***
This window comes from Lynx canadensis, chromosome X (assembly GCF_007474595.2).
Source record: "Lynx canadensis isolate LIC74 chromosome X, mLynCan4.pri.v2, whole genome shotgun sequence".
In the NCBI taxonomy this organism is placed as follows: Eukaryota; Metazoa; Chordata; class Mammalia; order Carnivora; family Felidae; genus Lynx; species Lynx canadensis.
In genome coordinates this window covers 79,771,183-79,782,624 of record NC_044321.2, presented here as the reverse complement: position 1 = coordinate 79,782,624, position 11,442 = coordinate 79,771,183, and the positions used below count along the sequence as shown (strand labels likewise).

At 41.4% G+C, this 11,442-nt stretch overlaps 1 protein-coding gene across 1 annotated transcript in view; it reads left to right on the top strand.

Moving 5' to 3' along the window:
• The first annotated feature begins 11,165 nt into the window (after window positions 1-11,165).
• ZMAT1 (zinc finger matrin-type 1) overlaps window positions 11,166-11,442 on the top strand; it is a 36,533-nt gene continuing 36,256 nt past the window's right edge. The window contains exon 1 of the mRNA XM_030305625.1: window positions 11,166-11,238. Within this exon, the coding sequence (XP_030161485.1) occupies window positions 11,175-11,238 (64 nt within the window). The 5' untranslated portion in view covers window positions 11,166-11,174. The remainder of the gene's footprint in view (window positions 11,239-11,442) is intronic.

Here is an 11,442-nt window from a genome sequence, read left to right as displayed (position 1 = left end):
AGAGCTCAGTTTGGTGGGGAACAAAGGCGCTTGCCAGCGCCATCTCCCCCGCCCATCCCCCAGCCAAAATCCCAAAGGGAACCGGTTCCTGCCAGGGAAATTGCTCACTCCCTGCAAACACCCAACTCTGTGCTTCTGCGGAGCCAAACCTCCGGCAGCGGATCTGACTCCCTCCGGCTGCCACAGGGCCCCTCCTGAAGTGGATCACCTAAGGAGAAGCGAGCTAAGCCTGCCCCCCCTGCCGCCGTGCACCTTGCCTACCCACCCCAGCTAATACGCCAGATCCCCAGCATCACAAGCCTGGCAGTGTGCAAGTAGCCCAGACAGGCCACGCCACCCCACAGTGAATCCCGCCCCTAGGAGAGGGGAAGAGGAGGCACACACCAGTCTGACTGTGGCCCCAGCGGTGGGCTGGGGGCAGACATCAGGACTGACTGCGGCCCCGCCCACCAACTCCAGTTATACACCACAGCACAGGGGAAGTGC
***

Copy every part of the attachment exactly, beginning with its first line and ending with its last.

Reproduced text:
This window comes from Lynx canadensis, chromosome X (assembly GCF_007474595.2).
Source record: "Lynx canadensis isolate LIC74 chromosome X, mLynCan4.pri.v2, whole genome shotgun sequence".
In the NCBI taxonomy this organism is placed as follows: Eukaryota; Metazoa; Chordata; class Mammalia; order Carnivora; family Felidae; genus Lynx; species Lynx canadensis.
In genome coordinates this window covers 79,771,183-79,782,624 of record NC_044321.2, presented here as the reverse complement: position 1 = coordinate 79,782,624, position 11,442 = coordinate 79,771,183, and the positions used below count along the sequence as shown (strand labels likewise).

At 41.4% G+C, this 11,442-nt stretch overlaps 1 protein-coding gene across 1 annotated transcript in view; it reads left to right on the top strand.

Moving 5' to 3' along the window:
• The first annotated feature begins 11,165 nt into the window (after window positions 1-11,165).
• ZMAT1 (zinc finger matrin-type 1) overlaps window positions 11,166-11,442 on the top strand; it is a 36,533-nt gene continuing 36,256 nt past the window's right edge. The window contains exon 1 of the mRNA XM_030305625.1: window positions 11,166-11,238. Within this exon, the coding sequence (XP_030161485.1) occupies window positions 11,175-11,238 (64 nt within the window). The 5' untranslated portion in view covers window positions 11,166-11,174. The remainder of the gene's footprint in view (window positions 11,239-11,442) is intronic.

Here is an 11,442-nt window from a genome sequence, read left to right as displayed (position 1 = left end):
AGAGCTCAGTTTGGTGGGGAACAAAGGCGCTTGCCAGCGCCATCTCCCCCGCCCATCCCCCAGCCAAAATCCCAAAGGGAACCGGTTCCTGCCAGGGAAATTGCTCACTCCCTGCAAACACCCAACTCTGTGCTTCTGCGGAGCCAAACCTCCGGCAGCGGATCTGACTCCCTCCGGCTGCCACAGGGCCCCTCCTGAAGTGGATCACCTAAGGAGAAGCGAGCTAAGCCTGCCCCCCCTGCCGCCGTGCACCTTGCCTACCCACCCCAGCTAATACGCCAGATCCCCAGCATCACAAGCCTGGCAGTGTGCAAGTAGCCCAGACAGGCCACGCCACCCCACAGTGAATCCCGCCCCTAGGAGAGGGGAAGAGGAGGCACACACCAGTCTGACTGTGGCCCCAGCGGTGGGCTGGGGGCAGACATCAGGACTGACTGCGGCCCCGCCCACCAACTCCAGTTATACACCACAGCACAGGGGAAGTGC